Nagasaki University of Foreign Studies is an independent, co-educational four-year liberal arts university.
The school’s roots go back to the months after the city had been reduced to ashes by the atomic bomb. It was founded as Nagasaki College of Foreign Languages on December 1, 1945, by the Reverend Takeo Aoyama, Mr. Sumio Ogata, and other members of the Uma-machi Church in downtown Nagasaki.
The little school in a church stood as a symbol of the will that characterized Japan’s postwar recovery: to rebuild its shattered world as a society dedicated to peace and understanding.
Both the study of languages and Christianity have played an important part in the history of this international city. During the period of national isolation from 1641-1859, ambitious young people came to Nagasaki from all over the country to study Dutch. Their aim was to absorb advanced Western civilization, especially technology, through the foreigners who were allowed to live only in Nagasaki. Also, after the country was opened again, Nagasaki regained its position as the center of Christianity in Japan.
After the end of World War II, the founders set up a language school to revive Nagasaki as a center of language learning. The school hoped to provide the surviving youth with the opportunity to study foreign languages, which had been forbidden during wartime, in order to promote peace and mutual understanding with other nations. They chose for their educational ideal a Christian emphasis in preparing students to make a significant contribution to society, fostering respect for themselves and for others.
1986 marked the opening of another classroom and auditorium building to bring the Izumi campus to its completion.
In 1958 the original site in the YMCA in central Nagasaki City was taken over by the city to make way for the new Civic Auditorium. The college moved to a new campus in the north part of town, in Izumi-machi, with the construction of new facilities. A five-story addition was added in 1965 to house an expanded library and an Audio-Visual section. When the dormitory was destroyed in the great flood of 1982, a new dormitory for 100 students was constructed.
As the school continued to grow, it was evident that even more facilities were needed, but space in the Izumi campus was limited. Plans were undertaken to move the college once again. The 1996 school year opened in an entirely new facility in Togitsu-cho, a suburb of Nagasaki City. The present campus boarders on the City of Nagasaki on two sides, and its location atop a hill allows it a spectacular view of Omura Bay and the surrounding community. The new buildings include a gymnasium, an expanded Multi-Media Library, and an extensive Multi-Media Center with computer-assisted instruction rooms.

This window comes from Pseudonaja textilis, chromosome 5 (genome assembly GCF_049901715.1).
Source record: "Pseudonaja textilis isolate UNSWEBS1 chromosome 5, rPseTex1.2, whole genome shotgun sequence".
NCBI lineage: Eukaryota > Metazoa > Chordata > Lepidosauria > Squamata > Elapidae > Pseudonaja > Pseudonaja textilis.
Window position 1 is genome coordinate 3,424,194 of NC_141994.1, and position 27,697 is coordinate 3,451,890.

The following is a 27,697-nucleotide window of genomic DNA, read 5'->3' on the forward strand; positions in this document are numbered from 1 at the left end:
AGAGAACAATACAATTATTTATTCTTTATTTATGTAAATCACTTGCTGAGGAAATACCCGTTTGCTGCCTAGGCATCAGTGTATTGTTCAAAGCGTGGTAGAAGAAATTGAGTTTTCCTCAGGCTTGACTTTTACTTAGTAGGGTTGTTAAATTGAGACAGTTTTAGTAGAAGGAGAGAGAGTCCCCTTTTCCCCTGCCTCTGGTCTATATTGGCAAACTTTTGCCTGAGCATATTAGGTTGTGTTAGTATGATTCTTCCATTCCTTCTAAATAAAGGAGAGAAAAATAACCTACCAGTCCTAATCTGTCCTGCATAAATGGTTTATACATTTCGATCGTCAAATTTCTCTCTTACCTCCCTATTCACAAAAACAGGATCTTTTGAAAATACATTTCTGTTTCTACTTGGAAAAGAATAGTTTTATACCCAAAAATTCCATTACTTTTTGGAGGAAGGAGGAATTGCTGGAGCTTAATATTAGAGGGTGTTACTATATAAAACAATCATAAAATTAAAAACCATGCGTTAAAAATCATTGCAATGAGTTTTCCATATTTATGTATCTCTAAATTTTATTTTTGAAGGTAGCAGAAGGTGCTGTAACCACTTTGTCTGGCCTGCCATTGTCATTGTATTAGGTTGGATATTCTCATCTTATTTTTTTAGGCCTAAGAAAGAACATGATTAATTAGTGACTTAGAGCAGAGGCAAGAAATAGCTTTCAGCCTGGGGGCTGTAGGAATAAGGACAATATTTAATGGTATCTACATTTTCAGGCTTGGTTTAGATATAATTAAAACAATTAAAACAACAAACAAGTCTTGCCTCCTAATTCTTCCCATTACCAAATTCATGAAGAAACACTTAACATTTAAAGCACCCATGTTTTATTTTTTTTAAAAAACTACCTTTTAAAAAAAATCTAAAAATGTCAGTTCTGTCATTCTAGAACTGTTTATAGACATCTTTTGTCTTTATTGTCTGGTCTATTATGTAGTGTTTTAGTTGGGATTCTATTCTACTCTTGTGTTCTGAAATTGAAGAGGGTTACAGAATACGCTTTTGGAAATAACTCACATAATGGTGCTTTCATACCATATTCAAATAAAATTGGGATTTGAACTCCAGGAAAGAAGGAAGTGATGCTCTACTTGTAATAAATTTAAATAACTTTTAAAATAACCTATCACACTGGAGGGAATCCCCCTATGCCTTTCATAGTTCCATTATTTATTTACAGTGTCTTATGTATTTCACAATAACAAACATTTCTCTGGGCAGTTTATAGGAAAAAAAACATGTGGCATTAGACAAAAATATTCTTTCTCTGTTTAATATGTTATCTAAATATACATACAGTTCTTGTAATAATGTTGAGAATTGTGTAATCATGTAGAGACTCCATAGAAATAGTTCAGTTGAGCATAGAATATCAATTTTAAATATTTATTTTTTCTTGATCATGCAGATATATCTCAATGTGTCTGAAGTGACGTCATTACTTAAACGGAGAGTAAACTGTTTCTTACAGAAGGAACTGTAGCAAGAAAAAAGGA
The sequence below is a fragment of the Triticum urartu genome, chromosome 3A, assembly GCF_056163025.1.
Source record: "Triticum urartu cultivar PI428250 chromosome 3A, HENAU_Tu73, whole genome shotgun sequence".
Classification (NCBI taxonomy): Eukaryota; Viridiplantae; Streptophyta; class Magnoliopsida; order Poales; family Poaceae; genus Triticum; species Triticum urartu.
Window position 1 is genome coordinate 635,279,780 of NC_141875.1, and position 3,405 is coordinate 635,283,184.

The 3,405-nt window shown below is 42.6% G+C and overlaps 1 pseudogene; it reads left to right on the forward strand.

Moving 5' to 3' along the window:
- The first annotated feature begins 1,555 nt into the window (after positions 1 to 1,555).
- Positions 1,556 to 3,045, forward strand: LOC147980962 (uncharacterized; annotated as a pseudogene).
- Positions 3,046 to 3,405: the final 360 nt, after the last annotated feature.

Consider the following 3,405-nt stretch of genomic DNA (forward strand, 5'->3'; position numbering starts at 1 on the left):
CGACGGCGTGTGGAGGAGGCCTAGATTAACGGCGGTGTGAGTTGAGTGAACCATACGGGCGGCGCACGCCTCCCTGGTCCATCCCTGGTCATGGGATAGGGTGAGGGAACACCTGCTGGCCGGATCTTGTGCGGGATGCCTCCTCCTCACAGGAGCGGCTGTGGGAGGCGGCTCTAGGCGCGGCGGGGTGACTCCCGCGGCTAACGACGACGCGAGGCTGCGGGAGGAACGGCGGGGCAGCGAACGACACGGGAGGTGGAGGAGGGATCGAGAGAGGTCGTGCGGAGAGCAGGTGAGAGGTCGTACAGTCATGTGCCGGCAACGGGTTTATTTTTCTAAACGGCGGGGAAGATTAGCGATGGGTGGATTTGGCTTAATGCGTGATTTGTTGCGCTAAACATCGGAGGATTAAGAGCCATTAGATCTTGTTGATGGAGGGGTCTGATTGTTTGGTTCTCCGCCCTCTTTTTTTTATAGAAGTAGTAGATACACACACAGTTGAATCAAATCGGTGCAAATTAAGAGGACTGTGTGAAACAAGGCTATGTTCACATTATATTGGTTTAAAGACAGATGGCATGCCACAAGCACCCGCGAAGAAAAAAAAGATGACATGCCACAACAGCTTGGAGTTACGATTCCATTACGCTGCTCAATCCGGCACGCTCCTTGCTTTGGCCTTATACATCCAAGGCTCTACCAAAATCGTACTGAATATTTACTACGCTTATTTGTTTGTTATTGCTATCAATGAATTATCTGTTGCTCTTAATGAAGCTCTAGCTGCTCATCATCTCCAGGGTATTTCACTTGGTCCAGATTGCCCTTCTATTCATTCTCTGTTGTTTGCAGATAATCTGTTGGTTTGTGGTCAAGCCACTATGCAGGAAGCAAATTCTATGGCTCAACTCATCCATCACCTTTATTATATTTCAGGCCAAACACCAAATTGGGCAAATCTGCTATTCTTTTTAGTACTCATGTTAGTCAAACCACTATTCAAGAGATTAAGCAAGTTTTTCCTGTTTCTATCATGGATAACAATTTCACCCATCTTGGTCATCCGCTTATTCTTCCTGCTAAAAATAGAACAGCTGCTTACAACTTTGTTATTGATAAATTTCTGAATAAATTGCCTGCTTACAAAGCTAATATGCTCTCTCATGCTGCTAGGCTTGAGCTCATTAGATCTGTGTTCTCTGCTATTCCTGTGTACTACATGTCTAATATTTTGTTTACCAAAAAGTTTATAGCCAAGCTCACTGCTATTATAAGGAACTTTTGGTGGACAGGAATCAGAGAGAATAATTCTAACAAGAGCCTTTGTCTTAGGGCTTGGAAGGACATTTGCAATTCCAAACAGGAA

Nagasaki University of Foreign Studies was established to carry out the spirit of Christian education (School Regulations, First Article). For this reason, the school offers programs in Christianity (School Regulations, Second Article). A brief outline is listed below. The school chaplain and committee on religion are responsible for the implementation and management of these programs.
|December 1945||United Church of Christ in Japan’s Umamachi Church opens temporary YMCA offices, makes preparations for new YMCA activities and the founding of Nagasaki School of Foreign Languages|
|April 1947||MCA Nagasaki inherits former maintenance organization, reorganizes as Nagasaki School of Foreign Languages (39 Umamachi, Nagasaki City) and is licensed by prefectural governor|
|September 1948||School moves to new building in 1 Motodaikumachi, Nagasaki City|
|April 1950||Nagasaki College of Foreign Languages established|
|April 1959||School moves to new building in 243 Sumiyoshi (now Izumimachi)|
|February 1960||YMCA Nagasaki School Corporation name formally changed to Nagasaki School Corporation|
|December 1965||Celebration of 20th anniversary since school’s foundation|
|April 2001||Nagasaki University of Foreign Studies established, Department of Foreign Languages merged into Department of English|
|December 2005||Celebration of 60th anniversary since school’s foundation|
|April 2009||Department of Modern English established|
|October 2011||Celebration of 10th anniversary since Nagasaki University of Foreign Studies foundation|
|December 2015||Celebration of 70th anniversary since school’s foundation|